On my quest to bring you the highest quality, British talent of the big and small screen, it became rapidly apparent that there was a dire struggle (to say the least) within the UK Film industry to project the talent derived from that of people of colour, and even harder to come by – women of colour.
Be it in front of, or behind the lens, it was shocking the lack of representation of women that seemed to exist. How predictable then that women behind the camera are makeup artists, stylists and hairdressers, yet the front-header roles that appear on the posters and trailers of film, such as directors and or producers, lay heavily on the shoulders of men. Is there an assumption that women are unable to take on leading roles in productions or be in control of their own creative projects? Surely us women – and in particular of colour, are out there somewhere?
As I shifted through the catalogue of media provided by the UK, it became apparent that we do exist, maybe in small numbers, but our presence filters through the glaze.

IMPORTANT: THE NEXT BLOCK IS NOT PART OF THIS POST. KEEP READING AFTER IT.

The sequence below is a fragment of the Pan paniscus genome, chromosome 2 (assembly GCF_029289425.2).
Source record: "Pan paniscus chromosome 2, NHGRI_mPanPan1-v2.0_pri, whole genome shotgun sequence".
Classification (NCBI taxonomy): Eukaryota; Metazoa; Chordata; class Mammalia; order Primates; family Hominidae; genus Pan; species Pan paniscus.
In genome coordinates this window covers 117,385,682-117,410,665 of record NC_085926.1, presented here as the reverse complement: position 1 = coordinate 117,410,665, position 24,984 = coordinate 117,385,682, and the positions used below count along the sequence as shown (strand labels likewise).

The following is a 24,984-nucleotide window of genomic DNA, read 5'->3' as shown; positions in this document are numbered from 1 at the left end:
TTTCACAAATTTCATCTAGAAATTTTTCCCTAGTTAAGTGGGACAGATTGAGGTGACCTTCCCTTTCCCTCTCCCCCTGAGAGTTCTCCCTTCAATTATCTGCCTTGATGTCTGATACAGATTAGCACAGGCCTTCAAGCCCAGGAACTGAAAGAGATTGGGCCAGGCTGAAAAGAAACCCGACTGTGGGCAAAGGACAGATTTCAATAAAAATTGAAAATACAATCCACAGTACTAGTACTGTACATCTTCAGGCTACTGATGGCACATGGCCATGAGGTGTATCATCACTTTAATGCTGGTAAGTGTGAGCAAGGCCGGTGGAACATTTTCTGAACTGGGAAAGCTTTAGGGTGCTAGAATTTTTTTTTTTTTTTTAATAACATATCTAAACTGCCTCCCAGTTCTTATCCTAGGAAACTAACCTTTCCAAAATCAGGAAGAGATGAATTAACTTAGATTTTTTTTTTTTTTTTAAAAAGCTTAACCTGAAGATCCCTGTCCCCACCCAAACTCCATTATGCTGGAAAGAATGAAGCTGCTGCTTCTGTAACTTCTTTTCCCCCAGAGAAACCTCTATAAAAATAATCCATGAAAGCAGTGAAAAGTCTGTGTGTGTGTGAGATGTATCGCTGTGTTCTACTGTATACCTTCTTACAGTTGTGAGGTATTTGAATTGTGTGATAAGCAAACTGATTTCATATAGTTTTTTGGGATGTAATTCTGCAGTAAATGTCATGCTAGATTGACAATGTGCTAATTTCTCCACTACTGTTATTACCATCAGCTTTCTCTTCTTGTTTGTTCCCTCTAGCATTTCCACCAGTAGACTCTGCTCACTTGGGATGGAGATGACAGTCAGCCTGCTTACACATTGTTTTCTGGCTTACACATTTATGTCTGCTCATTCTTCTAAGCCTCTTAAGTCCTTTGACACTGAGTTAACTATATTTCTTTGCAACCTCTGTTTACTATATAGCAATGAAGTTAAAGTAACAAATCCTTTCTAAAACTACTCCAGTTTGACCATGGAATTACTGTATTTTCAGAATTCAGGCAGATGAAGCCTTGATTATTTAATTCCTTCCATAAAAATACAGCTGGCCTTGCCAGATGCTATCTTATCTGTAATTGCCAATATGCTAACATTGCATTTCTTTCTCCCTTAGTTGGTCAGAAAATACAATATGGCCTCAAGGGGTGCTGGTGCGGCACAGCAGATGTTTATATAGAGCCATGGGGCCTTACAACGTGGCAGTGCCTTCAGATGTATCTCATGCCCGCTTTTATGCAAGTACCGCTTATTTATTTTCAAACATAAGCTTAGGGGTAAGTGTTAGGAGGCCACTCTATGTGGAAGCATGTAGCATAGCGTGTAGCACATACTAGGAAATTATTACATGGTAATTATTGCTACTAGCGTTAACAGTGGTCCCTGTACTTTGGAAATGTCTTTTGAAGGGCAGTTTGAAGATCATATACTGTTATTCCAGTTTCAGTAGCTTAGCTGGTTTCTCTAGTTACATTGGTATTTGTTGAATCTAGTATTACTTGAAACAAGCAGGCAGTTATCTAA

Women of colour are raising their soulful voice in productions more and more in the independent circuit and making a much-needed stamp. The likes of Destiny Ekaragha, Aysha Scott, Michaela Coel and Cecile Emeke are just a few of the beauties rising from the ashes of a drought headed by the Caucasian male; each in their own way presenting alternative narratives from the rigid Hollywood gaze.
With these gems my heart warms to the promise that women of colour are not hiding, but rather stomping loud and proud on the territory that they live on.
Pushing through the barriers of funding (the lack of), gender and race and are presenting quality to the table.
Laurelle Jones, Festival Coordinator
Update (Aug 2020) : see what Laurelle is doing now with her web series Hidden Secrets.